MILPITAS, Calif. (KGO) -- The proposal to expand a South Bay landfill is drawing sharp criticism from neighbors who say it's the cause of an ongoing odor problem in their city.
The issue has the attention of city officials. They're now exploring legal action to stop the landfill from expanding.
Many residents believe the smell has become unbearable, some are even saying it's an embarrassment.
At the gateway to Silicon Valley, a certain type of stench engulfs the area.
"Sometimes you can feel like there's a wave of smell coming in, and it's not pleasant at all," said Milpitas visitor An Huo.
Many believe it comes from the Newby Island Resource Recovery Park in Milpitas. Or in simpler terms, a landfill. That's been around since the 1930's.
"35 years I'm here, and I feel like I'm submerged in a stinky odor, how do you feel?" asked Milpitas Mayor Jose Esteves.
Mayor Esteves has made it his mission to get to the root of the stinky problem.
"When you have a landfill surrounded by population, it should be very critical, they should really think in what they should do, because after all, they should value people, their lives, and their quality of life, not only their business plan," said Mayor Esteves.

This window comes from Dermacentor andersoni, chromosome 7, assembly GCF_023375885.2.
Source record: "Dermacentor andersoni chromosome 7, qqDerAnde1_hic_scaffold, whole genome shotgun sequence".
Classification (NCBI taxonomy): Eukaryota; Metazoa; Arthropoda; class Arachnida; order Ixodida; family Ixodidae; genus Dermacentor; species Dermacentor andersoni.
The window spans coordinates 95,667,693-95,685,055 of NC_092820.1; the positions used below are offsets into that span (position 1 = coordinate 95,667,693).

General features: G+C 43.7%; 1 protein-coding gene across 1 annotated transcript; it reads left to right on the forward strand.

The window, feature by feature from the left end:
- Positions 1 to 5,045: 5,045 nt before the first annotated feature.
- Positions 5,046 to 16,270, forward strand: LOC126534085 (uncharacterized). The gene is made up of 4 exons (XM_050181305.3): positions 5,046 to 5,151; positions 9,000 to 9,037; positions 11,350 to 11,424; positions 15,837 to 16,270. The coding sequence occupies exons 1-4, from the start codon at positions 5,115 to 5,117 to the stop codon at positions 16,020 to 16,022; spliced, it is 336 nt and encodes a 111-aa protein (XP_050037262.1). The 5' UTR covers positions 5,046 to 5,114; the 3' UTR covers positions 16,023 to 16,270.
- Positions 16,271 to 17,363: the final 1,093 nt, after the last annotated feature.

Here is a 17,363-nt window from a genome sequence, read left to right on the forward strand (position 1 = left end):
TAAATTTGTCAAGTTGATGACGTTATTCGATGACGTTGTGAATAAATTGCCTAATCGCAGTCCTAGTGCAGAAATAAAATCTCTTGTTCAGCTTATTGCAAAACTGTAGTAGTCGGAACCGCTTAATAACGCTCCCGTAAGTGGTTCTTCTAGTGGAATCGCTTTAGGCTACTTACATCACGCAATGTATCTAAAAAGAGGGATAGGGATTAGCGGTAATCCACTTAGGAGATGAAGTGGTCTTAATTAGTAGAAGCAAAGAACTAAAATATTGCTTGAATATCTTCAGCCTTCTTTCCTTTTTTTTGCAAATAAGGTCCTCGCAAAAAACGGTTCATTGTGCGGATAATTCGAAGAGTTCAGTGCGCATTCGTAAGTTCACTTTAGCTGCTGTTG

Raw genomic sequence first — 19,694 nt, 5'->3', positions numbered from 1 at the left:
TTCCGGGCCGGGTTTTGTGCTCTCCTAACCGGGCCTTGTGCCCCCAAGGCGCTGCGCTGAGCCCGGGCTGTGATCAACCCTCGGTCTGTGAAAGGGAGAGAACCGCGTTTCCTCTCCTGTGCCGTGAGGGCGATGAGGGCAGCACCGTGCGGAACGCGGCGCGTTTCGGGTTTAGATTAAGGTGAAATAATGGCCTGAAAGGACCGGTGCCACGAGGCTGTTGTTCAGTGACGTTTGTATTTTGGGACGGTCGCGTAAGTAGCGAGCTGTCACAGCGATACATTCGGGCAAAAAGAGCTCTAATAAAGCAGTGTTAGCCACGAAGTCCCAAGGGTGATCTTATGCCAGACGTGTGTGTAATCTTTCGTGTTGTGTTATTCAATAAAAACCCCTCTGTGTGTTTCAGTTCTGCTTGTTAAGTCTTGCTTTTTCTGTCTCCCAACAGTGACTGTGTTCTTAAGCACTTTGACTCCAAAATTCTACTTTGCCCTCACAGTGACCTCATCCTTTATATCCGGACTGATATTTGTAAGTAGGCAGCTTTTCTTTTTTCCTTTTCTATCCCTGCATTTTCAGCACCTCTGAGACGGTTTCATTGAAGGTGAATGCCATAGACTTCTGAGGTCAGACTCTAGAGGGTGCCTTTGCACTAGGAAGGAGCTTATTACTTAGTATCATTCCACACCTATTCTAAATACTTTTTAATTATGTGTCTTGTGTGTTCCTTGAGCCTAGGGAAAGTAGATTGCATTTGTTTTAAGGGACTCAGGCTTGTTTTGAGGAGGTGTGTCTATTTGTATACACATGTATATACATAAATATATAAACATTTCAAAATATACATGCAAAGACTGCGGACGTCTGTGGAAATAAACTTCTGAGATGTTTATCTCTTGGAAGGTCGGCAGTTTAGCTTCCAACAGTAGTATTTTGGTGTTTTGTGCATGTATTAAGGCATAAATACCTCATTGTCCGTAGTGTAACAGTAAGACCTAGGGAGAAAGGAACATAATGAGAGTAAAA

Republic Services Manager Don Litchfield says the landfill could be one of the odor sources, but blame shouldn't be cast entirely upon it. He points to neighboring properties such as the San Jose Wastewater Treatment Plant, a composting operation on Zanker Road and the salt ponds nearby.
"If the community can be patient with us, just a little bit longer, I think we're going to have some long term solutions, to help them with some of the past odor problems that've been present," said Litchfield.
Republic Services is the company that operates the landfill, has spent millions of dollars on deodorizing misters, and methane-catching pipes, to clear up some of the funk. But despite the effort, the complaints are still coming in.
Further complicating matters, the company hopes to expand the landfill and extend its life through the year 2041.
The San Jose Planning Commission is set to review the proposal in early May.